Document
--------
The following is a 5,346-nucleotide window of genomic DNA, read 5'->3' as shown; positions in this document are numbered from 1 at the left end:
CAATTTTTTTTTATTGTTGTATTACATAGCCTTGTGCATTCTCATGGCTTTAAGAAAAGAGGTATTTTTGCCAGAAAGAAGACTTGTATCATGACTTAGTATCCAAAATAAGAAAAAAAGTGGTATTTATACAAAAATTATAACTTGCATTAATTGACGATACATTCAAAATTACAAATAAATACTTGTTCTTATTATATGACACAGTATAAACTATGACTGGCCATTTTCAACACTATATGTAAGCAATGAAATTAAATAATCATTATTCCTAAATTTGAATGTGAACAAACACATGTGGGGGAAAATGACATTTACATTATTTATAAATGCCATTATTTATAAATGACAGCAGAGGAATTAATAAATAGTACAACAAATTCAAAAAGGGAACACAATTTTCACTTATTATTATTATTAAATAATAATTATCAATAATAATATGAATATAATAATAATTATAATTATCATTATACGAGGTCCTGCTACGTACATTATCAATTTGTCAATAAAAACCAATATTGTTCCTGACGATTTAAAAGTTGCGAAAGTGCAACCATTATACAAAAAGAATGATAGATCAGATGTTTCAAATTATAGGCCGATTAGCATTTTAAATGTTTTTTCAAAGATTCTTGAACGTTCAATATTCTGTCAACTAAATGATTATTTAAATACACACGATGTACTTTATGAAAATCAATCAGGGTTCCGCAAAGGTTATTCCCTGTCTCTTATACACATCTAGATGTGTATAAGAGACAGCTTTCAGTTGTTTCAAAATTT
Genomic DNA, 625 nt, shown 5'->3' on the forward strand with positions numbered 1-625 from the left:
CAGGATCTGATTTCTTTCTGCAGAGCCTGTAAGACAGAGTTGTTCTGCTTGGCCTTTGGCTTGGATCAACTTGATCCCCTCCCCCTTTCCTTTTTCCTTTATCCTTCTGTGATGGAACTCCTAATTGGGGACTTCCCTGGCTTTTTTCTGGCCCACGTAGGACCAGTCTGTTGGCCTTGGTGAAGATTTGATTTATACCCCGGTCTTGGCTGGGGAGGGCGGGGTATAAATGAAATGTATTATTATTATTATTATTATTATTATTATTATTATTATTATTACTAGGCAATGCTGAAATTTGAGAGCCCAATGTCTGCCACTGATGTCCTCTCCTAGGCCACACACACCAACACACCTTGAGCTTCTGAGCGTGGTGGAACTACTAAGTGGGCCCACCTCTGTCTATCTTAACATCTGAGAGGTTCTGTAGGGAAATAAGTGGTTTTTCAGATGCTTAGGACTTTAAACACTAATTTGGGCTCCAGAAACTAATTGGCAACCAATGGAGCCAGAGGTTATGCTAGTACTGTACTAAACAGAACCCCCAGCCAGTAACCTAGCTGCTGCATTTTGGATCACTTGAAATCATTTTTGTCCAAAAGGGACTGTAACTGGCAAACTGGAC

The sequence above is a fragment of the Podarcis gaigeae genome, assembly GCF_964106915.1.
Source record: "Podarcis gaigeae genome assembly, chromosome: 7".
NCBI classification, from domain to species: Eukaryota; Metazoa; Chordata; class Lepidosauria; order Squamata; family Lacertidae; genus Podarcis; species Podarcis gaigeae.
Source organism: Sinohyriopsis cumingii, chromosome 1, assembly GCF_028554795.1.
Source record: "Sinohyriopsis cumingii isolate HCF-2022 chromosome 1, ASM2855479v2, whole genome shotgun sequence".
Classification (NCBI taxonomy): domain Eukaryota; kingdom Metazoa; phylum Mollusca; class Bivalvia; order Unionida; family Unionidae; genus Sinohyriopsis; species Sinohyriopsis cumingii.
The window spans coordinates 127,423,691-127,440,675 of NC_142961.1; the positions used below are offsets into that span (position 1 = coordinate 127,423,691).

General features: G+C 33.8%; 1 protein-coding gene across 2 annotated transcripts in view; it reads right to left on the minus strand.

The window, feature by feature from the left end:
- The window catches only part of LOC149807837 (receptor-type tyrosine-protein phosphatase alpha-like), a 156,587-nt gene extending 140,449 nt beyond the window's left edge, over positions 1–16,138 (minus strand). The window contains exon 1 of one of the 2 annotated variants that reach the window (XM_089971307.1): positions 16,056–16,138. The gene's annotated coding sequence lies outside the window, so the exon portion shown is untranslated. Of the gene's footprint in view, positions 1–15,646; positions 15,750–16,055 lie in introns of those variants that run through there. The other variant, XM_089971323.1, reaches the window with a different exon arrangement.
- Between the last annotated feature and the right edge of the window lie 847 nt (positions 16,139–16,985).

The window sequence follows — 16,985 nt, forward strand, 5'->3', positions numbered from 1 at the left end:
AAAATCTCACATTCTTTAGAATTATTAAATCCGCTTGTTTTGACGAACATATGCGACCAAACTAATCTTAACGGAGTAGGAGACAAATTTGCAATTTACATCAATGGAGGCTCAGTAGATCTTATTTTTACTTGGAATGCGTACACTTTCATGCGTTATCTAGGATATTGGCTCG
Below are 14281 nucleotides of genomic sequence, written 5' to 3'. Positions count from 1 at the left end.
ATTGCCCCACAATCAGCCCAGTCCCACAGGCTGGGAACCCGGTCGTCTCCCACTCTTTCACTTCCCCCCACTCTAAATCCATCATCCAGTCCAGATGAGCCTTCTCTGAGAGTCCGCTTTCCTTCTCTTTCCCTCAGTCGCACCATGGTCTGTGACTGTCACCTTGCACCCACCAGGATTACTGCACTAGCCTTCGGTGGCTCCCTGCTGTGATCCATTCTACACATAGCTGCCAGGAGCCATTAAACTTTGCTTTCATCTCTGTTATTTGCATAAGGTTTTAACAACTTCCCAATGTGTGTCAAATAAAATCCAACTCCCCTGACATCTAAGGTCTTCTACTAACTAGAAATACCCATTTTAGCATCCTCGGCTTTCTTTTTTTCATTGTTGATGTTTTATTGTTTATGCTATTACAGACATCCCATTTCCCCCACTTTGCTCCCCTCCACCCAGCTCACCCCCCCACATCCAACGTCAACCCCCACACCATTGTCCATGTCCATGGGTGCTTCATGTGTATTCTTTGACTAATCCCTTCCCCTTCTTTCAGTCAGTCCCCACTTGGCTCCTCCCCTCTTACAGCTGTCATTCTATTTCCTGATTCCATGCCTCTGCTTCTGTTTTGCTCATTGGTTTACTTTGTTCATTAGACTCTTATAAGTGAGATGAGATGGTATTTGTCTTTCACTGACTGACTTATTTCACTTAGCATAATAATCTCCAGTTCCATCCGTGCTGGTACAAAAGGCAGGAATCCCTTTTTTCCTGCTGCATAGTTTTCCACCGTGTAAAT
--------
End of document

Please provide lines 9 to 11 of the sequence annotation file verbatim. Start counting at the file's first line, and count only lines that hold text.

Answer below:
Source record: "Sinohyriopsis cumingii isolate HCF-2022 chromosome 1, ASM2855479v2, whole genome shotgun sequence".
Classification (NCBI taxonomy): domain Eukaryota; kingdom Metazoa; phylum Mollusca; class Bivalvia; order Unionida; family Unionidae; genus Sinohyriopsis; species Sinohyriopsis cumingii.
The window spans coordinates 127,423,691-127,440,675 of NC_142961.1; the positions used below are offsets into that span (position 1 = coordinate 127,423,691).